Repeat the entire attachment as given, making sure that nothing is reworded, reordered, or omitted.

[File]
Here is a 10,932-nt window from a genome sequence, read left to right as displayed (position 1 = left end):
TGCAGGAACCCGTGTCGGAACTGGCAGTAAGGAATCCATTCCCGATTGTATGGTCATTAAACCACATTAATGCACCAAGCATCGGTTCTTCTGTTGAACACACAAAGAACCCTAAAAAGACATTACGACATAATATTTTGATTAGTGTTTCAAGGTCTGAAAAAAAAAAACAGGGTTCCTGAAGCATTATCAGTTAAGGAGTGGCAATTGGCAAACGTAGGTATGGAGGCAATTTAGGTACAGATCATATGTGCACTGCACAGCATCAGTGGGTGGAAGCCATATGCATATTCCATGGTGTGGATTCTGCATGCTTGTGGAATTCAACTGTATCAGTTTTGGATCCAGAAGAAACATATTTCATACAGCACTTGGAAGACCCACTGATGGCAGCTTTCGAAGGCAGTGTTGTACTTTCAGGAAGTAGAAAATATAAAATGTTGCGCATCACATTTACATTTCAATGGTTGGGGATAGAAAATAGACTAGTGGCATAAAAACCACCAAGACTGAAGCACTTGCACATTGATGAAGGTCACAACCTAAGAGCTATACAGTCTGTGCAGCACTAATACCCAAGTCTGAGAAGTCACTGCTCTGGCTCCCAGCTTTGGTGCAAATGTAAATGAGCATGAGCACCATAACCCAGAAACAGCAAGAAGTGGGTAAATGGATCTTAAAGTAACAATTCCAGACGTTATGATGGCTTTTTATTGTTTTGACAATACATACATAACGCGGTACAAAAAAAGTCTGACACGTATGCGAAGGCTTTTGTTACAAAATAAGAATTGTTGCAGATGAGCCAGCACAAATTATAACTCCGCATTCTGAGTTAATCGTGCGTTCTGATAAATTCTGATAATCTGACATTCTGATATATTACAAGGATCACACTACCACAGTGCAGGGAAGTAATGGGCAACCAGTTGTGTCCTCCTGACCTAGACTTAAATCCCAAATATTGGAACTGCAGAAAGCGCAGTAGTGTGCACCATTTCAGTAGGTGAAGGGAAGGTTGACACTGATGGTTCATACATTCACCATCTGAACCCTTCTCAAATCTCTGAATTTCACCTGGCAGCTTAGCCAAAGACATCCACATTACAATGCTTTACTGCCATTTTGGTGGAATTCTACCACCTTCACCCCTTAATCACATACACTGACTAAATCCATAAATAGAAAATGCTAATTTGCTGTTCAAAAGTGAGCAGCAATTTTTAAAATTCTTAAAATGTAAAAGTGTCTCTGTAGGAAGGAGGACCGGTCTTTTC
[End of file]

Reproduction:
Here is a 10,932-nt window from a genome sequence, read left to right as displayed (position 1 = left end):
TGCAGGAACCCGTGTCGGAACTGGCAGTAAGGAATCCATTCCCGATTGTATGGTCATTAAACCACATTAATGCACCAAGCATCGGTTCTTCTGTTGAACACACAAAGAACCCTAAAAAGACATTACGACATAATATTTTGATTAGTGTTTCAAGGTCTGAAAAAAAAAAACAGGGTTCCTGAAGCATTATCAGTTAAGGAGTGGCAATTGGCAAACGTAGGTATGGAGGCAATTTAGGTACAGATCATATGTGCACTGCACAGCATCAGTGGGTGGAAGCCATATGCATATTCCATGGTGTGGATTCTGCATGCTTGTGGAATTCAACTGTATCAGTTTTGGATCCAGAAGAAACATATTTCATACAGCACTTGGAAGACCCACTGATGGCAGCTTTCGAAGGCAGTGTTGTACTTTCAGGAAGTAGAAAATATAAAATGTTGCGCATCACATTTACATTTCAATGGTTGGGGATAGAAAATAGACTAGTGGCATAAAAACCACCAAGACTGAAGCACTTGCACATTGATGAAGGTCACAACCTAAGAGCTATACAGTCTGTGCAGCACTAATACCCAAGTCTGAGAAGTCACTGCTCTGGCTCCCAGCTTTGGTGCAAATGTAAATGAGCATGAGCACCATAACCCAGAAACAGCAAGAAGTGGGTAAATGGATCTTAAAGTAACAATTCCAGACGTTATGATGGCTTTTTATTGTTTTGACAATACATACATAACGCGGTACAAAAAAAGTCTGACACGTATGCGAAGGCTTTTGTTACAAAATAAGAATTGTTGCAGATGAGCCAGCACAAATTATAACTCCGCATTCTGAGTTAATCGTGCGTTCTGATAAATTCTGATAATCTGACATTCTGATATATTACAAGGATCACACTACCACAGTGCAGGGAAGTAATGGGCAACCAGTTGTGTCCTCCTGACCTAGACTTAAATCCCAAATATTGGAACTGCAGAAAGCGCAGTAGTGTGCACCATTTCAGTAGGTGAAGGGAAGGTTGACACTGATGGTTCATACATTCACCATCTGAACCCTTCTCAAATCTCTGAATTTCACCTGGCAGCTTAGCCAAAGACATCCACATTACAATGCTTTACTGCCATTTTGGTGGAATTCTACCACCTTCACCCCTTAATCACATACACTGACTAAATCCATAAATAGAAAATGCTAATTTGCTGTTCAAAAGTGAGCAGCAATTTTTAAAATTCTTAAAATGTAAAAGTGTCTCTGTAGGAAGGAGGACCGGTCTTTTC